Staffing at a women's housing service in Warrawong will be pared back to minimal levels - no longer equipped to accept crisis cases - when a major source of funding disappears.
The Salvation Army's Carinya Cottage now offers around-the-clock staffed accommodation and support for up to eight families at a time, housing 60 women and children in the past financial year.
Six of the refuge's eight staff have been told their positions will be cut due to a funding shortfall.
Until now, much of the refuge's operating budget has come from surplus funds - rent - collected from outreach housing in Sydney, which is owned by the state government and operated by the Salvation Army.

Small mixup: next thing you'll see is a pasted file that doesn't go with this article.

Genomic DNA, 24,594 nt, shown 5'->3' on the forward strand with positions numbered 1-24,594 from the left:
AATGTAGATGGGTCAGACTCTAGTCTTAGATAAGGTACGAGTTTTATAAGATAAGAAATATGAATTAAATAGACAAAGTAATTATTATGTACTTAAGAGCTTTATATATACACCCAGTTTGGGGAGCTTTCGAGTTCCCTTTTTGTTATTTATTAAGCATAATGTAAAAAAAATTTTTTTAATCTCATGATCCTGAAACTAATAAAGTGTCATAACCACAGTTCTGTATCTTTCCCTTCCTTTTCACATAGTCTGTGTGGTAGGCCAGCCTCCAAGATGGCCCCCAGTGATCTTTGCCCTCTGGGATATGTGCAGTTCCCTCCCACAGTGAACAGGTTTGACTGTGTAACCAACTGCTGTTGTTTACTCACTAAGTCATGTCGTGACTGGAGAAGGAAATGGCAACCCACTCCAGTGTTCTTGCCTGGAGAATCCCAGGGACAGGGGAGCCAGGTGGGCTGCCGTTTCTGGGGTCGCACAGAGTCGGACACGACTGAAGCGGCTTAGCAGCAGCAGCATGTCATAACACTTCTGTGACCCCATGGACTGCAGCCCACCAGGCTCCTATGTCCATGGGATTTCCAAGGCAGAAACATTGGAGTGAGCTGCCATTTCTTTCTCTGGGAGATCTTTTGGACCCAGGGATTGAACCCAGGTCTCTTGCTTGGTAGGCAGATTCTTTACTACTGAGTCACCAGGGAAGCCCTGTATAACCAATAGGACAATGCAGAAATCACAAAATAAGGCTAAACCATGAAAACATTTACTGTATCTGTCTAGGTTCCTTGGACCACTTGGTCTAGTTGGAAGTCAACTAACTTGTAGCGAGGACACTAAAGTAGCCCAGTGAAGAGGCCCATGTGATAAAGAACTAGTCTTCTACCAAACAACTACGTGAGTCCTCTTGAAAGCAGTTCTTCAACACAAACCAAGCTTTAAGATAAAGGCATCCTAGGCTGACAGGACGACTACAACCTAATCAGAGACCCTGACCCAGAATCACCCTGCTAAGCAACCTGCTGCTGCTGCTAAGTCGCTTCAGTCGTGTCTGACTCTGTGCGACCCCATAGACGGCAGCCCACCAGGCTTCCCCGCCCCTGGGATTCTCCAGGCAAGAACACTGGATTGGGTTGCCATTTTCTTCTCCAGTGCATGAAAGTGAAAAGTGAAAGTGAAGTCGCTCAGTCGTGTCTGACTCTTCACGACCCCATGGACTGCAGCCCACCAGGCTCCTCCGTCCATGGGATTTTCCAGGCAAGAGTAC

Robyn Black, Salvation Army's divisional mission and resource director for social services, said a government decision to transfer the outreach housing to another operator would sap the Warrawong operation of funds.
It would continue as a less-resourced "transitional accommodation" service, no longer staffed at night.
"It will still be for women and children who are homeless, but in a more stable place in their life," Ms Black said. "They may need to go to another [crisis] accommodation place before they come to us."
Ms Black said women escaping domestic violence or other conditions of crisis would be directed to Wollongong Women's Refuge, Warilla Women's Refuge and Paddy's Place in Wollongong.